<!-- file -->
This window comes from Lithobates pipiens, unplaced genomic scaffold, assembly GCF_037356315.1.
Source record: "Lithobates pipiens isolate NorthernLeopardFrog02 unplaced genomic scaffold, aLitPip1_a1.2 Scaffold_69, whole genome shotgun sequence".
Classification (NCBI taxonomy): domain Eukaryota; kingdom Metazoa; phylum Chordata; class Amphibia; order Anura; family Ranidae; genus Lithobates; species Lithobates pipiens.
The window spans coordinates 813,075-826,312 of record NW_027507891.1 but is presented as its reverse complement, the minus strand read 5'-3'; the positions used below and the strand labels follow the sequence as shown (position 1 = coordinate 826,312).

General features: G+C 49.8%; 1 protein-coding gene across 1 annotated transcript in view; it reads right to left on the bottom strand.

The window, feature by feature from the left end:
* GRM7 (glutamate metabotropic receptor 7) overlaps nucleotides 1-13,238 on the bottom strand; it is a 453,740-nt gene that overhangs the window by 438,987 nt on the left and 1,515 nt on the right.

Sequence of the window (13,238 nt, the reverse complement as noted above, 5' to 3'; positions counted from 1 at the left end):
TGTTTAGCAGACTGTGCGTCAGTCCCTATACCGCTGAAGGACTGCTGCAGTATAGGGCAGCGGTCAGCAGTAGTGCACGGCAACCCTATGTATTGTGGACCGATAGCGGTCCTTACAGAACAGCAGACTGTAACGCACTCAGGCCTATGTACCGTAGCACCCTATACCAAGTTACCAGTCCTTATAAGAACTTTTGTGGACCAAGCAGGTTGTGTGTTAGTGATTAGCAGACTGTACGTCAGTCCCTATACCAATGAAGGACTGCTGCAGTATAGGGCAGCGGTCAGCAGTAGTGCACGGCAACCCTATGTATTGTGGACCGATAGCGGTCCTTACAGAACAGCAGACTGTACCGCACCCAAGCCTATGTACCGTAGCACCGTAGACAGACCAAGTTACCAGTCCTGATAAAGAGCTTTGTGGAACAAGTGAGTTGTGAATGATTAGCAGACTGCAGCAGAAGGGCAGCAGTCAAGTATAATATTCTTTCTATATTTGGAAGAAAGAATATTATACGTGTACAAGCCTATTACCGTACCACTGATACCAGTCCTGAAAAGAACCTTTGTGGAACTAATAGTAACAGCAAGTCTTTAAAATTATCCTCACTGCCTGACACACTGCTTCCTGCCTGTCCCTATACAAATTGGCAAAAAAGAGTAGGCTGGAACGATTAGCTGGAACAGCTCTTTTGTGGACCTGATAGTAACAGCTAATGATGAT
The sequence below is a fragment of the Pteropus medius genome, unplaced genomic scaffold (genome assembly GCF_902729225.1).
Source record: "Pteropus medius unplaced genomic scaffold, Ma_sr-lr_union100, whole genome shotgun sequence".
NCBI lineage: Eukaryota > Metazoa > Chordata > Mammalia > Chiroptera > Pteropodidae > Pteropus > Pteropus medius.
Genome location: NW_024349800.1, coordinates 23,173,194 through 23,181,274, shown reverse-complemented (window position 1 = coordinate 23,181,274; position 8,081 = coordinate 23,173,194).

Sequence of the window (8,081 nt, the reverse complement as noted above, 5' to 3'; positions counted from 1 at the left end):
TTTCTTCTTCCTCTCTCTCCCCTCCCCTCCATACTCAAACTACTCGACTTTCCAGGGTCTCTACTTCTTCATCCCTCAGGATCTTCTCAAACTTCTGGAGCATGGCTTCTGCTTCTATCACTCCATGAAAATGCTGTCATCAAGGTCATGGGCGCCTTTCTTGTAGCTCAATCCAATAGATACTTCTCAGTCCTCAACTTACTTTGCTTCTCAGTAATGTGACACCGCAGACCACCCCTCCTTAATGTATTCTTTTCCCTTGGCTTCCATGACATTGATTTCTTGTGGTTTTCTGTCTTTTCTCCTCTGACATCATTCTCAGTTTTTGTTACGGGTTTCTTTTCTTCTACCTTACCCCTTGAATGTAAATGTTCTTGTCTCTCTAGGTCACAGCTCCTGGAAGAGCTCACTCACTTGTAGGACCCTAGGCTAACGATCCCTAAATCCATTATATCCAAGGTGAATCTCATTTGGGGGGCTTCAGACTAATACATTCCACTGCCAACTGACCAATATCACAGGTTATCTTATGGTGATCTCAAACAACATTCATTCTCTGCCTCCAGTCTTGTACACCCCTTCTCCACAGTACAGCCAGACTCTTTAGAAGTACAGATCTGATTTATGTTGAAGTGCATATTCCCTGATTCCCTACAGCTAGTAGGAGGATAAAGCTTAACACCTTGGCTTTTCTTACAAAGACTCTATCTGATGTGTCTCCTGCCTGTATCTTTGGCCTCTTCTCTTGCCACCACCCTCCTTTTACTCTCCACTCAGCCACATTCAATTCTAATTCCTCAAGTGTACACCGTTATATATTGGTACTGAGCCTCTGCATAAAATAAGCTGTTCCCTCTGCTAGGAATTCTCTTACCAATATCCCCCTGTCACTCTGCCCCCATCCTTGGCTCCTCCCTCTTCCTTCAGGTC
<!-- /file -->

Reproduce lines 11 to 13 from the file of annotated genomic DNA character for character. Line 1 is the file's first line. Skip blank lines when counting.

Source record: "Pteropus medius unplaced genomic scaffold, Ma_sr-lr_union100, whole genome shotgun sequence".
NCBI lineage: Eukaryota > Metazoa > Chordata > Mammalia > Chiroptera > Pteropodidae > Pteropus > Pteropus medius.
Genome location: NW_024349800.1, coordinates 23,173,194 through 23,181,274, shown reverse-complemented (window position 1 = coordinate 23,181,274; position 8,081 = coordinate 23,173,194).